Nine Inch Nails participated in the first Lollapalooza tour in 1991 and returned this year as a closing headliner on Sunday night. Founding member Trent Reznor hired American graphic artist and photographer in 1999, Rob Sheridan at the ripe age of 19 initially to maintain the band’s website but eventually he became their art director creating album cover designs as well as contributing to additional multi-media projects. Sheridan has also worked with fellow Lollapooza act, Saul Williams who played on the same day as Nine Inch Nails. Sheridan sells limited edition art prints on archival paper at etsy.com in the $60.00-$80.00 (USD) price range.
MIR Appraisal Services, Inc.
Friday, August 1, 2008
Would you take a medication or vitamin that wasn’t FDA approved? Would you hire a lawyer that didn’t pass the Bar Exam? If you needed surgery, would you Google surgery methods or watch a tutorial on YouTube and do it yourself? Most likely (hopefully) your answers are no, so why would you choose an appraiser or not use an appraiser that wasn’t an accredited member of a professional appraisal organization?
Many of our clients that call in with service inquiries (312-814-8510) have had previous experiences with appraisers that have taken them for a ride, and that is the main reason for today’s blog. My colleagues and I have compiled a list of “Do’s” and “Don’ts” for the average person, when choosing a fine art & personal property appraiser:
· Don't have an appraisal without having a purpose for the appraisal. There are different types of appraisals for different reasons. If you have an item whose value you are unsure of, or if you are looking for a general value to sell it at, you would need to know the fair market value. The FMV is basically its worth on the current market between a willing buyer and seller who have a general knowledge of the item. The popular PBS show, Antiques Roadshow is a perfect example of people obtaining the FMV for their items. At MIR Appraisal Services, Inc. we call this service a verbal evaluation (call our office for more details on our services… 312-814-8510). If you are going to insure your items on your insurance policy or are filing an insurance claim, you would need the insurance replacement value. This value tends to be higher than the FMV, and is used only for insurance appraisals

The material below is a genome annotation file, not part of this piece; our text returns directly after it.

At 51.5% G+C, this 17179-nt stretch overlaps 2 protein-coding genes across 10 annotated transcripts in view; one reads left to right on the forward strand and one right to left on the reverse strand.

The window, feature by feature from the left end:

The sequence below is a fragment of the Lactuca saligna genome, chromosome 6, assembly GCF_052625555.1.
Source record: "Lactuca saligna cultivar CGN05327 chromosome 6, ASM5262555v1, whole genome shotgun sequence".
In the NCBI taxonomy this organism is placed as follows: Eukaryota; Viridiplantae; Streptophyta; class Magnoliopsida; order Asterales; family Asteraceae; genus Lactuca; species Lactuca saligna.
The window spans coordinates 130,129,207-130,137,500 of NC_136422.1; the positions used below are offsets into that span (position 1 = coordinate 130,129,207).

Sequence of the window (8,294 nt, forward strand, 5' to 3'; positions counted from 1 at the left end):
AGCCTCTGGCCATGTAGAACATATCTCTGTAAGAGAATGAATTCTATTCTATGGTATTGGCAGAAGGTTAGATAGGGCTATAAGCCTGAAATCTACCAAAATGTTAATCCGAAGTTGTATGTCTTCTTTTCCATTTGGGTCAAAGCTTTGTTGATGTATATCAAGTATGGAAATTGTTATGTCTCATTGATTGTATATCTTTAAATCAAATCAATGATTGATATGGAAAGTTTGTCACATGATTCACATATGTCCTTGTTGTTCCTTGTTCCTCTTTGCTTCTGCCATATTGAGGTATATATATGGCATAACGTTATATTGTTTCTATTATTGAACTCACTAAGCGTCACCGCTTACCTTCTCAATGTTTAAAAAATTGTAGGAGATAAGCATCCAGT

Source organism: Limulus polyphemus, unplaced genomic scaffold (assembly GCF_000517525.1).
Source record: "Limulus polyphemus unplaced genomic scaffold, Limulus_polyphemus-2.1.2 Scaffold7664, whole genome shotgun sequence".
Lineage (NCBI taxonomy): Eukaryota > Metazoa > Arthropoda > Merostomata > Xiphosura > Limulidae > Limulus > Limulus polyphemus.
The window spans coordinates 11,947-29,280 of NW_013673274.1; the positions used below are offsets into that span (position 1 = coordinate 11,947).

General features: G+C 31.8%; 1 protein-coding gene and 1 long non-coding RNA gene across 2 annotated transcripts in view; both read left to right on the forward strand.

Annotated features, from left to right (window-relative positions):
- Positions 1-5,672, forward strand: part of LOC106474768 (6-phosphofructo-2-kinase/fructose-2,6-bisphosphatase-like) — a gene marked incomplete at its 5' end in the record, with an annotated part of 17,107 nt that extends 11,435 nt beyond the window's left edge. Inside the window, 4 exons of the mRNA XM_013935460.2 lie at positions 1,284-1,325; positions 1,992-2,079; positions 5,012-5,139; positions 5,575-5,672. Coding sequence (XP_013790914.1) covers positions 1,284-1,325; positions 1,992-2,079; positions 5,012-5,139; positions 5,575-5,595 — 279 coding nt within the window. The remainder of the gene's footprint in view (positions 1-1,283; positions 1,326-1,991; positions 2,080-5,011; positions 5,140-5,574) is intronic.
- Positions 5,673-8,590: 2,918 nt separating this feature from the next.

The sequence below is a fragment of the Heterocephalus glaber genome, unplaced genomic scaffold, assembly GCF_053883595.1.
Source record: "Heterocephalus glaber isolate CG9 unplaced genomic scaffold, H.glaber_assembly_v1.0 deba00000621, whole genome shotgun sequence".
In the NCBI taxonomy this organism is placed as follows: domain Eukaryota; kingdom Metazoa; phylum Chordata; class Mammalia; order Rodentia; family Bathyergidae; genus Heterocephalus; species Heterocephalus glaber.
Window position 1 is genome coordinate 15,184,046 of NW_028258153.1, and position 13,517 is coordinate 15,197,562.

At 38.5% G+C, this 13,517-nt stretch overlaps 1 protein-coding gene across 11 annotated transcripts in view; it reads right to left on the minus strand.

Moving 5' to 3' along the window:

· Do ask questions before deciding on an appraiser and an appraisal service. Be cautious of appraisers that make you feel uncomfortable about asking questions. Read through their web site and/or ask for them to send you supplemental materials for you to read at your leisure. Client testimonials are a great way to check out an appraiser’s experience and repertoire. All fees should be discussed upfront before business is conducted Before receiving an appraisal service, you should feel completely comfortable and have an understanding of fees prior to doing business with them
· Don't rely on a free appraisal or appraisers that charge on a percentage-of-value basis or other types of contingent fees. It is unethical and automatically skews the professionalism of that appraisal. An appraisal is a professional service that is unbiased to the value of an item. That service should be the same hourly rate whether or not the item is a poster print or an original masterpiece. Service costs may vary depending on the type of appraisal or the amount of research backing it up but as stated before, all fees should be discussed upfront